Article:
By Lauren Kross – Staff Writer
Lynn Hayes-Freeland’s entrance on Jennie Carter Day reflected the perseverance shown by Elizabeth “Jennie” Adams Carter. Although Hayes-Freeland tripped on her way to her seat, she reacted as if nothing happened.
“I was going to take these shoes off anyways!” Hayes-Freeland said as she stood up and laughed.
That stumble exemplified the barriers that both Freeland and Carter have forged throughout their lives.
Hayes-Freeland’s witty, carefree and confident attitude carried throughout her visit at Cal U, making it was obvious why she was chosen as the recipient of the inaugural Jennie Carter Leadership Award.
The Jennie Carter Leadership Award is given to a community member exemplifying the character of Jennie Carter and making a difference in the community.
Hayes-Freeland is locally and nationally recognized for her excellence in reporting for KDKA-TV in Pittsburgh. In addition, she is producer and host of “The Lynne Hayes-Freeland Show,” airing weekly and focusing on local issues.
Hayes-Freeland delivered the Keynote address at the Jennie Carter Day celebration inside Steele Hall Oct. 9. She began by providing examples of African American women that have been firsts. Freeland found it surprising that African American women are still being firsts in the present day.
“When you start looking at women that are firsts, women that open doors, what makes them special?” Freeland questioned.
“It’s not so much the fact that they are first, but it’s the qualities that make them first; the characteristics that they have to possess to risk being the first,” she continued.
“They have to have courage, they have to have guts, they have to persevere… and they have to be leaders.”
In addition to Freeland’s Jennie Carter Leadership Award, the Black Student Union received an award to be displayed in the Multicultural Center in Carter Hall and Carole W. Hancock received an award for her studies and support to the Carter family. William Carter, a descendent of Jennie Carter, presented both awards.
Carter, class of 1881, was the first African American graduate of Southwestern State Normal School, known today as California University of Pennsylvania. Carter was a female, minority, teacher, and, most importantly, a leader. Not only did she change the way African American women were viewed in the 1800s, but she shaped the way African American females are viewed today.
“Jennie was a career woman before the concept was popular,” said Carole W. Hancock, a professor at Washington State Community College who did part of her doctorate dissertation on Carter.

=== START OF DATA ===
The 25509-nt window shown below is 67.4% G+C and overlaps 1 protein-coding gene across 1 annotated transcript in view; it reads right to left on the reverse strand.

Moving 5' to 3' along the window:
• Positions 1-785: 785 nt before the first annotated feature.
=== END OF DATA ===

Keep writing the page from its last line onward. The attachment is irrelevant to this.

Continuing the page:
According to Hancock, Carter has been placed in a rare category because she taught more than 20 years when the average for female teachers was four to six years. In addition, she married late in life and continued teaching after she tied the knot.
The most unique aspect of Carter’s career is the fact that she was an educated African American woman teaching just 16 years after the civil war.
Just like Carter, Hayes-Freeland began her career at a time when not many African American women were in the same line of work as she was.
Both women have proven that they attain the skills, qualities, and characteristics of an influential leader. Although Carter has left the earth and Freeland remains, both have legacies that remain and both are associated with the many African American women that have and are making an impact on the world.
Cal U’s Director of Multicultural Affairs LaMont Coleman compared Jennie Carter Day to Martin Luther King Jr. Day, a day in which we remember one who has made a difference in the past, those who are making the difference now, and those who will make a difference in the future.
“We want [students] to look back, but also be aware of the present moment,” Coleman said. “We want to empower and inspire students of all backgrounds to achieve academically and in the community.”
William Carter and his wife Kay have been working with the university since the BSU approached them in 1985. Since then, they have been working to keep Jennie Carter’s legacy alive at Cal U. In her honor, the Carter’s have helped establish Jennie Carter Day, endowed the Jennie Carter Scholarship and created the Jennie Carter Leadership Award.
“We can all be leaders in one way or another,” William Carter said. “We can all do something to leave a lasting legacy and you don’t have to be Barack Obama to do that.”
The annual celebration was established last year when President Angelo Armenti, Jr. declared everyday on Oct. 9, Carter’s birthday, Jennie Carter Day.
“[Carter is to be] respected as an exemplary human being with special and rare gifts, who was committed to serving students to the best of her ability and who exemplified the University core values of integrity, civility, and responsibility,” stated in the Proclamation, delivered Oct. 9, 2008.